Friday, September 28, 2012

Nissan May Be Liable Under State Consumer Laws for Concealing Faulty Transmission

This posting was written by Jody Coultas, Editor of CCH State Unfair Trade Practices Law.

Nissan purchasers stated claims under the consumer protection statutes of New Jersey, California, Illinois, Ohio, and Pennsylvania against Nissan Motor Co. for allegedly concealing a defectively designed transmission in certain vehicle models, the federal district court in Camden, New Jersey, has held.

Certain Nissan vehicles contain transmissions that rely on a complex system that enables a smooth shift to the appropriate gear. The problems at issue allegedly result from the improper design and function of the transmission valve body, which caused delayed shift patterns, excessive heat buildup, slippage, harshness, premature internal part wear, metal debris, and catastrophic transmission failure. The purchasers alleged that the transmission failed well in advance of their expected useful life and posed significant safety risks due to an unpredictable acceleration response and sudden total transmission failure.

Federal Rule of Civil Procedure 9(b) requires a plaintiff to state the circumstances of the alleged fraud with sufficient particularity to place the defendant on notice of the precise misconduct with which it is charged.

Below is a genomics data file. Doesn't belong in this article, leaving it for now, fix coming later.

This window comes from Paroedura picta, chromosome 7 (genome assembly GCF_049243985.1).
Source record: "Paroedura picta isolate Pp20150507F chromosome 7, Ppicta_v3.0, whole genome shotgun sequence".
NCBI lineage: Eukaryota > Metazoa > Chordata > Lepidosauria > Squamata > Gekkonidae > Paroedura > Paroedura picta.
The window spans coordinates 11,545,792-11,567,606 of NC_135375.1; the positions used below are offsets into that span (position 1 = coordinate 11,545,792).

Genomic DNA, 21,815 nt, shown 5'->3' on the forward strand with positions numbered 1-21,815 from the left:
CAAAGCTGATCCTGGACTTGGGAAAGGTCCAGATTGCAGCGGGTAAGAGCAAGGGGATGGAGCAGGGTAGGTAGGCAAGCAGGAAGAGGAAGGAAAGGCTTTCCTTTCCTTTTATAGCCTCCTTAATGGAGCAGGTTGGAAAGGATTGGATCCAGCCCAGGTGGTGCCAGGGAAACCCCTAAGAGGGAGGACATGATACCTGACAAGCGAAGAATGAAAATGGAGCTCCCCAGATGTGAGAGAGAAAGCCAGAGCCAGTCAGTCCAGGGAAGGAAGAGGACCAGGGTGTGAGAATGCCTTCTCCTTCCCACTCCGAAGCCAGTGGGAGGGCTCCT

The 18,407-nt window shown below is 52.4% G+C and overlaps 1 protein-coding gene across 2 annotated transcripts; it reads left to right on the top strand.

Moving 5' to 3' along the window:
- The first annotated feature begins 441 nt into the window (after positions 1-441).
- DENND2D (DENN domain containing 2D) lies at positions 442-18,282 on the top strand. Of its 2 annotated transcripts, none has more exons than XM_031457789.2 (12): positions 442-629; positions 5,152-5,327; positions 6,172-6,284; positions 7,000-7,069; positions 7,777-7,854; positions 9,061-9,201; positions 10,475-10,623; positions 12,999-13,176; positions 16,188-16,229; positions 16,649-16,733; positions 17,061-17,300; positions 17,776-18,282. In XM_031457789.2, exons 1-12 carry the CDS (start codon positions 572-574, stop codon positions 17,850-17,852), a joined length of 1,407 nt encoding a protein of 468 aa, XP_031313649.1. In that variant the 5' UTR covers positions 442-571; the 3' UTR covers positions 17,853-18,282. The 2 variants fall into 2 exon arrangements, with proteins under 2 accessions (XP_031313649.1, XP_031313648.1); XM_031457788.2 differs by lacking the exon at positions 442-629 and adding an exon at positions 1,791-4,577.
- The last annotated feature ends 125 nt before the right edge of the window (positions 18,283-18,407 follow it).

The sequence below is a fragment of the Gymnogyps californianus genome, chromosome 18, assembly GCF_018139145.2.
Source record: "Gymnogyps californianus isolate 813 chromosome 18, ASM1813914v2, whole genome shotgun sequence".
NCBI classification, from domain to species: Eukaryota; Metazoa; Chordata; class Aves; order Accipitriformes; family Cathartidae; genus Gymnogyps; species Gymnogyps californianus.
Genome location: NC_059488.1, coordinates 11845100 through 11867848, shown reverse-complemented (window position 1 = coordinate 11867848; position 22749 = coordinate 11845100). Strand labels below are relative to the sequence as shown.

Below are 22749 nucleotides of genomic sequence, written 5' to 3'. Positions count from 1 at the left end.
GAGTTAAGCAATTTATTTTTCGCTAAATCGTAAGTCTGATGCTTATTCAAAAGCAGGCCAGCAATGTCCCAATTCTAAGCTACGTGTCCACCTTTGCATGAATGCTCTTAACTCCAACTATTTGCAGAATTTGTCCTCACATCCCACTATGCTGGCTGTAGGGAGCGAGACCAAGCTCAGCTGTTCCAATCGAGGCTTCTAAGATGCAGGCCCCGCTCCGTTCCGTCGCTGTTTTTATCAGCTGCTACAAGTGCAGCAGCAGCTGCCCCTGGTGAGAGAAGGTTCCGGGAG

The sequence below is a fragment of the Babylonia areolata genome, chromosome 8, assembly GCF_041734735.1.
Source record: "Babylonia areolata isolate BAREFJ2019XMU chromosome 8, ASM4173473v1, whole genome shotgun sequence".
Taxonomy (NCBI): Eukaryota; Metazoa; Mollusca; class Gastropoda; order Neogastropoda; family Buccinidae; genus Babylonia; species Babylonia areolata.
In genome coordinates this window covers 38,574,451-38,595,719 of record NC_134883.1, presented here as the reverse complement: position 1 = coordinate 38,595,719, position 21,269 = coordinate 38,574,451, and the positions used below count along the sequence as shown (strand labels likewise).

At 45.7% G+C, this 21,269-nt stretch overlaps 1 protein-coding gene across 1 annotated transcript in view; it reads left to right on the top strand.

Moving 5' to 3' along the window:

Each purchaser’s claims met the heightened pleading standard of Rule 9(b), pleading the date, time, and place of the alleged fraud. The claims also sufficiently stated that Nissan knew and withheld material information from consumers, Nissan possessed exclusive knowledge about the problem, the information was material, and the purchasers relied on the materiality of the non-disclosed information.

The purchasers presented sufficient evidence to state New Jersey, California, Illinois, Ohio, and Pennsylvania consumer protection law claims, according to the court. Each state law was brought by a resident of that state. Although the laws require different evidence, the evidence was sufficient to state a claim under each law.

The decision is Nelson v. Nissan North America, Inc., CCH State Unfair Trade Practices ¶32,539.

Further information regarding CCH State Unfair Trade Practices appears here.

No comments: